McManus is the man!
Origin is such a different environment for footy players. Would you like to be responsible for guaranteeing the successful performance of any player? I guess that’s what we all expect of Bob Fulton and Laurie Daley so here goes for me too.
I questioned the selection of Nathan Merritt prior to Origin 2 and suggested James McManus as a better alternative. It’s not about Merritt being a poor player; it’s about his talents being more suited to club footy.
Which brings me to why the Newcastle winger is the better selection for Origin?
I remember the first time I watched him playing lower grades for the Knights in 2006. Both on video and live at matches as I prepared myself for joining the Newcastle club the next season, McManus offered plenty to consider for a coach who knew little about him. No real pedigree, selected by Knights scout Warren Smiles form the B pool at Australian Schoolboy Championships he seemed good enough to get into reserve grade pretty quickly.
The first thing that struck me as he went about his business in the centres was his confidence and direct approach to footy. The second thing was his lack of real top end speed. He was very keen to hit the “tough” line as players call it when a player is not afraid to angle slightly in to meet the ball knowing that he could very well get hit very hard as he catches the late and short ball. And despite his top speed he could find the line – often; physical and with footy smarts.
Pretty soon after preseason preparation started we all got to see that there was a whole lot more to James McManus. Confidence and consistency are very much traits in his character and, I am guessing, in his upbringing. He impressed every day in that preseason with his determination and physical toughness meeting all the standards expected and then putting his own personal mark on his preparation for what he hoped was a debut in the NRL Knights at some point.
He made it an easy choice, got his first shot in Round One of 2007 and it was on the right wing if I remember correctly. Stretching my memory a little further, James was hoping for a centre spot, as most guys do. Most think it offers more involvement in the game (WRONG), you get more carries (WRONG) and it’s a more prestigious position (WRONG, in my eyes at least).
In a big sign of what role his positive attitude was going to play in his career, he accepted the opportunity offered and decided to be the best he could be in that position. Not only that but he worked hard in practice at developing the finer skills of both left and right sided play in attack, defence and particularly fielding kicks.
James displayed a tremendous work ethic and durability in his first 3 seasons of NRL at the Knights. He never missed a training session and never missed a chance to practice his kick catching. He practiced catching at the end of every single session and I don’t mean just a few to catch the coach’s eye. He was into what the experts in learning skills call deep learning. *
Those same people talk about the Mozart theory – the “genius” and “gifted” childhood music maestro completed more than 10,000 hours of learning and practice. No-one ever calculated those hours the young and already pretty competent outside back managed but he racked up an extraordinary total. All he did involved quality practice especially on catching and fielding kicks of all types, both left and right side.
He played 60 plus NRL matches off the bat! And not one bad one amongst them. He put tremendous numbers up week after week for the quantity and quality of his wing play. Any error committed was quickly addressed with coaches or senior players and practiced thoroughly. Video sessions to learn more about positional play were also positive opportunities and resulted in a player with a very sound knowledge of footy generally, wing play in specific and a very deep awareness of his own game.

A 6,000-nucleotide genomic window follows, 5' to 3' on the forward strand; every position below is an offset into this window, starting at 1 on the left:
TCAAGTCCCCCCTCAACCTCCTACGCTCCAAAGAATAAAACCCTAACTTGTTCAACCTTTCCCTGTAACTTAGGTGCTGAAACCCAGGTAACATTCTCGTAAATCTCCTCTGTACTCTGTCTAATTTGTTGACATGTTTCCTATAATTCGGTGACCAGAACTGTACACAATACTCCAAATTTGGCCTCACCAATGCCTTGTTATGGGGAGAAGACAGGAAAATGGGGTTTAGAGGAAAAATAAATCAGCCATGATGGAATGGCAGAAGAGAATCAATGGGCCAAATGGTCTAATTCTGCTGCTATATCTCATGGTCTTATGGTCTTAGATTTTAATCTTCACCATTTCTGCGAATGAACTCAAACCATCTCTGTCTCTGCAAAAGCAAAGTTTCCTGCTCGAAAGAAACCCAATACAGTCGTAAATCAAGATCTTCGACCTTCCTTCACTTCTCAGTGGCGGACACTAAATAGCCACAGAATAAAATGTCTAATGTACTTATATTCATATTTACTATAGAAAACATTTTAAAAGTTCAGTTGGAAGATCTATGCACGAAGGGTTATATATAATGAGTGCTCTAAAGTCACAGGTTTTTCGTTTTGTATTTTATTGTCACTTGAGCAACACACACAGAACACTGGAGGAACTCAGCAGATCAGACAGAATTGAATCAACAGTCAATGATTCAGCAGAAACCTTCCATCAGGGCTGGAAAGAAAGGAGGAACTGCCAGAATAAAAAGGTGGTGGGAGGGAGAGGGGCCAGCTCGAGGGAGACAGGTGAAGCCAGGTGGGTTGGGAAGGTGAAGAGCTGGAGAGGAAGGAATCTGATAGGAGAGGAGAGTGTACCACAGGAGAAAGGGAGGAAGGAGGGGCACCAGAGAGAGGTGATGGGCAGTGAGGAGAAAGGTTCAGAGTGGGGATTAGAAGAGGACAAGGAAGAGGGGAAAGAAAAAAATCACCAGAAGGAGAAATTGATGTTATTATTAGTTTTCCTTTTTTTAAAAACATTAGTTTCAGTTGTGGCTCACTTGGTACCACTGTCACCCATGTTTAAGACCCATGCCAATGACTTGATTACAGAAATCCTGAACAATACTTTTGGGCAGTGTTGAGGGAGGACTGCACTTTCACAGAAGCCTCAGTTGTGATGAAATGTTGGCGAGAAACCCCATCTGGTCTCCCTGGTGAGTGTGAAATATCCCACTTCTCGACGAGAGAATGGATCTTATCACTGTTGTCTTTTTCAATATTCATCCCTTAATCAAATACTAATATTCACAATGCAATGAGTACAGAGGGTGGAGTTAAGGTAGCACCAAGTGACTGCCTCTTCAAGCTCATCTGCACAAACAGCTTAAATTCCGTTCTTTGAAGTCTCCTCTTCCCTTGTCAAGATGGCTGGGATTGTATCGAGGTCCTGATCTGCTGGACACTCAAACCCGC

He wore a Blues jersey as an early reward but as footy does, it also threw up another hurdle with major injury; a problem not insurmountable for a disciplined footy professional.
James arrives at this next representative opportunity after racking up many more hours of practice I am sure. He has also bolted on more seasons of consistent performances in a team rating as middle of the road for the most part. He has not had one centre partner to feed him and build a stellar combination but a myriad of guys who have not affected his game negatively.
So you can see why I was very happy for James and NSW chances when he got his second chance. He is certainly the right choice for this huge task of shutting down Inglis and Boyd.
Origin wingers require:
rugged tacklers – tick
great defensive decision makers – tick
great anticipation of opposition kicks – tick
great jumping and strength in the air to complete catches – tick
great balance and agility to field grubber kicks – tick
great yardage gainer especially out of dummy half with few errors – tick
good finisher of attacking chances – tick (but short range only)
catching attacking kicks for tries – tick
emotional control – tick
confident and quality communication – tick
So what NSW has at in the ranks with Jimmy McManus is an experienced, in-form (NRL leading try scorer), specialist winger who knows his own game deeply. Having never been the standout junior player James worked hard to be excellent under pressure at what he was already good at. He will go hard at what is required of him and stay in his areas of expertise. These are the most solid of foundations which gives him the best possible chance to produce competency in all areas under extreme pressure.
I can’t wait to see him get on with his business again on the game’s biggest stage. A richly deserved opportunity for one of the most professional players in our sport.
*If you are keen to know more about this read The Talent Code or The Gold Mine Effect